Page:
In nearly every chemical process step in the PCB industry, rinsing is an immediate and required process step. Rinsing is typically a crucial step following a chemical process, and is thought to be one that requires little or no attention to function properly. However, problems caused by ineffective rinsing are responsible for many rejects, as well as huge operating costs in the waste treatment department.
It’s a fact: Processing printed circuit boards consumes large volumes of a precious resource. However, there are ways to perform the function of removing contaminants from the printed circuit board and still conserve water.
At first thought, rinsing is often defined as the removal of process solution from the work, or in the case of the PCB industry, a panel. This is true, if not absolutely true. Rinsing, in general, is not the complete removal of the contaminants, but rather a dilution of a process solution from the work (panel) down to manageable concentrations. With this definition in mind, rinsing systems can be designed to minimize harmful contaminants on a printed circuit board and reduce water consumption. I am often asked if there is some standard that can be applied to the rinsing process. Are all types of contaminants the same? Is there a hard and fast rule to rinsing? The short answer is, not really.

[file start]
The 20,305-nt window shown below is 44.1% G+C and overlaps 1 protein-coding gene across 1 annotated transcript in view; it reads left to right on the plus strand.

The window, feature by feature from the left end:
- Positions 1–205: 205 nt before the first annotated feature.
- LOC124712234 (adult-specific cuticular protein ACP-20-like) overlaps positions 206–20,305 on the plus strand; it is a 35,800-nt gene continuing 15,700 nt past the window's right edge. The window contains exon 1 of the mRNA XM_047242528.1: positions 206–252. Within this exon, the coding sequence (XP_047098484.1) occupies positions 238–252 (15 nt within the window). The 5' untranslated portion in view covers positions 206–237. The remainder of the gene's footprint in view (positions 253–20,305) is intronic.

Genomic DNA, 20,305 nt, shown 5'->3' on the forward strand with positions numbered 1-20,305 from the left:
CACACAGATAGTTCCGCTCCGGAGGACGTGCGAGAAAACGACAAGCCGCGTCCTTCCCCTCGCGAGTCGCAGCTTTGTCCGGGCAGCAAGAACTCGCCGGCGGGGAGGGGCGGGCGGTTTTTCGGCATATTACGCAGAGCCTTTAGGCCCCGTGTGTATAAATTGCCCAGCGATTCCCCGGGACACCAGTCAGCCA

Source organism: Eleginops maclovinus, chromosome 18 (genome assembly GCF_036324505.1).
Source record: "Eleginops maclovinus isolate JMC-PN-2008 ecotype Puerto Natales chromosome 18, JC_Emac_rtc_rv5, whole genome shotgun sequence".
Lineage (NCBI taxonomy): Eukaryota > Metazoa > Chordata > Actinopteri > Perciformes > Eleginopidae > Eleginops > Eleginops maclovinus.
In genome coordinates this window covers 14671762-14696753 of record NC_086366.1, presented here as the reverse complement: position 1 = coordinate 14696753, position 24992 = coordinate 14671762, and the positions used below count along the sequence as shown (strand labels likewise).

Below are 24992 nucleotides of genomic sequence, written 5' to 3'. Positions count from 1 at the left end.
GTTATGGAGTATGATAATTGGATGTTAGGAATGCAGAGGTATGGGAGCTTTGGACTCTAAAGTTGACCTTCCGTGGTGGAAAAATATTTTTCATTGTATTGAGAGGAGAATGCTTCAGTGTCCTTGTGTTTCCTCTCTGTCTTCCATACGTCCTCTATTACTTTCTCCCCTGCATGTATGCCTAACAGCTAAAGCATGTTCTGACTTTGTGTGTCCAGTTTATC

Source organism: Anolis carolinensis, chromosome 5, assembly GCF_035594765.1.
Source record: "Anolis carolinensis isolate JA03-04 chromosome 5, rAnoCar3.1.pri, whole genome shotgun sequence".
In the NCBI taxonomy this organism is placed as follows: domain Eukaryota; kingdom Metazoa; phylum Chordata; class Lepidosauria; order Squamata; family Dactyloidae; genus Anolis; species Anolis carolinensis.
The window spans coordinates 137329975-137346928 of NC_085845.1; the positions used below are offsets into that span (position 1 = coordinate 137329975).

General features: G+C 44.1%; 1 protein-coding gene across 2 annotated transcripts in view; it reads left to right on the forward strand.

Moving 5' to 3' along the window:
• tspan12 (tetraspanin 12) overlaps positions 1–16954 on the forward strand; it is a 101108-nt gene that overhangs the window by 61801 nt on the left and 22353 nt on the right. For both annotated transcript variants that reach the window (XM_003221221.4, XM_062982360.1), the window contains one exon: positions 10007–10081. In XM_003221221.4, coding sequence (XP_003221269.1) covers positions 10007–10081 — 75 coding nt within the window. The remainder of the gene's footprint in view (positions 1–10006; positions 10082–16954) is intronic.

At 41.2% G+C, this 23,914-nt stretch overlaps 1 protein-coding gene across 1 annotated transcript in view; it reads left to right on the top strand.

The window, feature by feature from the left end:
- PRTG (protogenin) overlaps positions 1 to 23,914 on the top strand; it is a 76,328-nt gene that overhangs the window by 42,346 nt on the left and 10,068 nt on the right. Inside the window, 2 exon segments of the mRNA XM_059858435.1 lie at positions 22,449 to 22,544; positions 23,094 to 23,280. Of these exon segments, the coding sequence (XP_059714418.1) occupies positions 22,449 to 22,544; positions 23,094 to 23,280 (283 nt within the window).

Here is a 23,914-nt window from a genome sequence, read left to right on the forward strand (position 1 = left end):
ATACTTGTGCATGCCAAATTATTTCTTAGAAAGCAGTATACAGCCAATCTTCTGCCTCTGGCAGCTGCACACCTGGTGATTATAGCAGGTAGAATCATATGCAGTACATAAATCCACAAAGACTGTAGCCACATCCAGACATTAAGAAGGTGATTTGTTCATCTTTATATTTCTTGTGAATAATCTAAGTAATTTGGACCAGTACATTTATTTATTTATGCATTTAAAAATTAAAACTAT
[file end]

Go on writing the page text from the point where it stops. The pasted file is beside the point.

What constitutes a manageable concentration is dependent upon three conditions:
1. The type of contaminant
2. The tolerance of the following process step for the contaminant in question
3. The effect the residual contaminants have on the work
Let us examine the contamination, or “dragin,” of an alkaline cleaner into a persulfate-based microetch vs. the same cleaner dragged into an acid copper plating bath.
To read the full version of this column which appeared in the July 2017 issue of The PCB Magazine, click here.